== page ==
1921
Volume s1-26, Issue 1
  • ISSN: 0002-9637
  • E-ISSN: 1476-1645
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Abstract

Summary and Conclusions

It is generally recognized that strain differences exist in vivax malaria. These differences may be reflected in widely differing tendencies to relapse, and in widely differing relapse intervals. This study is concerned with the strain or strains of malaria endemic originally upon the malarious island, plus possibly other strains introduced with troops. This experience may be at variance with experiences with other strains of vivax malaria encountered elsewhere. With the strain or strains encountered, however, the following conclusions can be drawn:

  • 1.  In troops almost universally infected with vivax malaria, few or no individuals were cured of infection by suppressive atabrine therapy (0.4 gm. per week) administered for a period of six months during exposure on a malarious island.
  • 2.  Few or no cases of vivax malaria were cured by mass therapy with atabrine or with atabrine plus plasmochin after leaving the malarious island.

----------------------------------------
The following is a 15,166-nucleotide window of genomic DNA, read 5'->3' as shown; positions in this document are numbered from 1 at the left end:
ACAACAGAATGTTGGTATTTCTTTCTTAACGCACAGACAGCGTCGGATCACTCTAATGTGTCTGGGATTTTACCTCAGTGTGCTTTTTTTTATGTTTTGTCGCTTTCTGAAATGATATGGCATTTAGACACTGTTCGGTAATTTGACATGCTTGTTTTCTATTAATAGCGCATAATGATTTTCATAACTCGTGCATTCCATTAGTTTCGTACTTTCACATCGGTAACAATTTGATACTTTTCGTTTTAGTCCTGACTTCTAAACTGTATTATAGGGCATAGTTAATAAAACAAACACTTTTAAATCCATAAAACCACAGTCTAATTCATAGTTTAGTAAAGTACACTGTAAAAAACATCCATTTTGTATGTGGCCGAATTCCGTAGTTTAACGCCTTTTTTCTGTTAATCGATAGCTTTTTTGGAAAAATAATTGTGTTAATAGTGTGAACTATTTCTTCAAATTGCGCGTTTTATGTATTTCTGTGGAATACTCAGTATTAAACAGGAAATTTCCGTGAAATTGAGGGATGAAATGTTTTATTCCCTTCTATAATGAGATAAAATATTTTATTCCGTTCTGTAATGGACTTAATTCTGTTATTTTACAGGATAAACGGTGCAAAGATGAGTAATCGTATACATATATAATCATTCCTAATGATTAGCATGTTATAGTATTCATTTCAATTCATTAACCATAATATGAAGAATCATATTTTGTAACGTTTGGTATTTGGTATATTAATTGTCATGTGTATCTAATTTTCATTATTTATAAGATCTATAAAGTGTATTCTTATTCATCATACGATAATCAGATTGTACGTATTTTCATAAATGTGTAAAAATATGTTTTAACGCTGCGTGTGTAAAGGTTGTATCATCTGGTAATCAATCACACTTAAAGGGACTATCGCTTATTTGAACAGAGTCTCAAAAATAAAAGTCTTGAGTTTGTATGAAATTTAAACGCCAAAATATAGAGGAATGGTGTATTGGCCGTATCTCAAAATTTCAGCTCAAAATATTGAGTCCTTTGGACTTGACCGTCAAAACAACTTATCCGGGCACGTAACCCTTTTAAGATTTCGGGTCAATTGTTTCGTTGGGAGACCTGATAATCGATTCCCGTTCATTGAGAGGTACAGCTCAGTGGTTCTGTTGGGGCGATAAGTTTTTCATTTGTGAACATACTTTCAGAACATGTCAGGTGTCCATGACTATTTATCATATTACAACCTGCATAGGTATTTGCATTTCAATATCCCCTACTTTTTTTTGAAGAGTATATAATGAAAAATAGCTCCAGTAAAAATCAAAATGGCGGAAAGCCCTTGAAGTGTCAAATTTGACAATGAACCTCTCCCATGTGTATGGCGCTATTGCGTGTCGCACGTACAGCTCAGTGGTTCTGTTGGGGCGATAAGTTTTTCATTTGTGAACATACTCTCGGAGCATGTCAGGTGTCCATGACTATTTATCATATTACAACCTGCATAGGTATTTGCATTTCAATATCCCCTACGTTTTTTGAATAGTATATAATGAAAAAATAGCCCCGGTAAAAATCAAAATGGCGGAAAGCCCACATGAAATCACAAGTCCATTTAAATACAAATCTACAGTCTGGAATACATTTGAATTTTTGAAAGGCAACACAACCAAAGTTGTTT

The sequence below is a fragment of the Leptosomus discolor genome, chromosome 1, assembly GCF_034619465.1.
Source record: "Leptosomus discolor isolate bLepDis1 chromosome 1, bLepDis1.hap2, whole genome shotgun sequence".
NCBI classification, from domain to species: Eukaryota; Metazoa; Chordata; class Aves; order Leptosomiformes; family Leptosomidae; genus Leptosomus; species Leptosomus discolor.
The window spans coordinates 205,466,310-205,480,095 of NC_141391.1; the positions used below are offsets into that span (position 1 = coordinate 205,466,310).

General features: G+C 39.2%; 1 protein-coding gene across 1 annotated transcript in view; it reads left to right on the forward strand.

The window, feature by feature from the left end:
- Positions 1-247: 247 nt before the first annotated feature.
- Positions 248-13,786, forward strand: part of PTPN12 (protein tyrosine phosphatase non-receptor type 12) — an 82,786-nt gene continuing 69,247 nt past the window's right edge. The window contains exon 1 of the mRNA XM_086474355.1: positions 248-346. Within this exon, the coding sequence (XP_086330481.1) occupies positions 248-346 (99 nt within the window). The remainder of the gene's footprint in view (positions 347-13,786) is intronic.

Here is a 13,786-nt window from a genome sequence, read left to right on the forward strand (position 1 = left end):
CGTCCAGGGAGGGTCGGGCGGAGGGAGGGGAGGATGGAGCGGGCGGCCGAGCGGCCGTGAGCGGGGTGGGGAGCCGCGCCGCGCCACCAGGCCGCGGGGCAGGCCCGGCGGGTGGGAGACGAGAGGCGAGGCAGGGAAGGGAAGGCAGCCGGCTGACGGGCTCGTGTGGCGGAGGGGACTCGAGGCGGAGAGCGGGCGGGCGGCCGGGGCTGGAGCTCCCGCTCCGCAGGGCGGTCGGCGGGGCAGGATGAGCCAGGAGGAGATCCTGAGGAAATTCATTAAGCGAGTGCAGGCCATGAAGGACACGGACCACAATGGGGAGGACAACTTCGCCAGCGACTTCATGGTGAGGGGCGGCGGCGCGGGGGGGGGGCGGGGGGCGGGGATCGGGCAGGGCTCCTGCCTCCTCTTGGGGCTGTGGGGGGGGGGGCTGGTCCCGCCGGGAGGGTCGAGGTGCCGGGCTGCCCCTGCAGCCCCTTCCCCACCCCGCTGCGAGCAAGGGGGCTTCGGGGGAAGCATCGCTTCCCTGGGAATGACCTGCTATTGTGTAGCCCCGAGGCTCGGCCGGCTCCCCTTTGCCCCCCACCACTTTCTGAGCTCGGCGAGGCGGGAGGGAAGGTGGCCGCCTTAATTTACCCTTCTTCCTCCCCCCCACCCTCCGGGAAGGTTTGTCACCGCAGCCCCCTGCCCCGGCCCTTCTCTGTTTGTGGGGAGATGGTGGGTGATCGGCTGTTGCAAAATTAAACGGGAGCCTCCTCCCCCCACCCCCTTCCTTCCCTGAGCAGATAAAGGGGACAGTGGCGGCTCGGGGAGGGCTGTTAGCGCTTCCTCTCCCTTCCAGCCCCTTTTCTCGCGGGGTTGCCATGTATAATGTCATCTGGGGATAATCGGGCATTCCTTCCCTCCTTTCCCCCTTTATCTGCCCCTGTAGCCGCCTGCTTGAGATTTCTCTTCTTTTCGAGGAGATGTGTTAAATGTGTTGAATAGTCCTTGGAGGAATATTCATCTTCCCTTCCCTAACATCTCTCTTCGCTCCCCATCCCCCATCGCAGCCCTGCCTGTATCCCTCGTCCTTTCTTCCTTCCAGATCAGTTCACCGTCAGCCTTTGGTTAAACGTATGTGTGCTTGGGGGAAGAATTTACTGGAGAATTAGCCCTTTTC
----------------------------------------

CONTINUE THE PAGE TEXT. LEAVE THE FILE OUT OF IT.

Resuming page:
• 3.  Initial attacks of malaria occurred as late as six months or more after discontinuing atabrine suppression or after mass therapy of any of the types employed.
  • 4.  Atabrine mass therapy did not alter appreciably the number of first relapses occurring after first observed attacks.
  • 5.  There was a definite tendency to relapse between the fifth and seventh week after the first observed attack, with a sharp peak in the sixth week.
  • 6.  No difference in course of disease was noted between the group which had had malaria attacks previously on the malarious island and had first observed attacks during the course of this study and the group which had not had malaria attacks on the malarious island and had actual primary attacks during the course of study. (The total time span from date of first exposure to infection to termination of study was one year.)
  • 7.  Plasmochin administered as a part of mass therapy apparently aided in lowering the peak rate of first observed attacks, and spread the experience over a longer time period without appreciably altering the final outcome as far as first observed attacks and first relapses are concerned. There may have been a slight tendency to lower the ratio of total relapses to first observed attacks, but this point is far from being clearly established and needs observation over a longer period of time.

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/content/journals/10.4269/ajtmh.1946.s1-26.67
1946-01-01
2017-11-24
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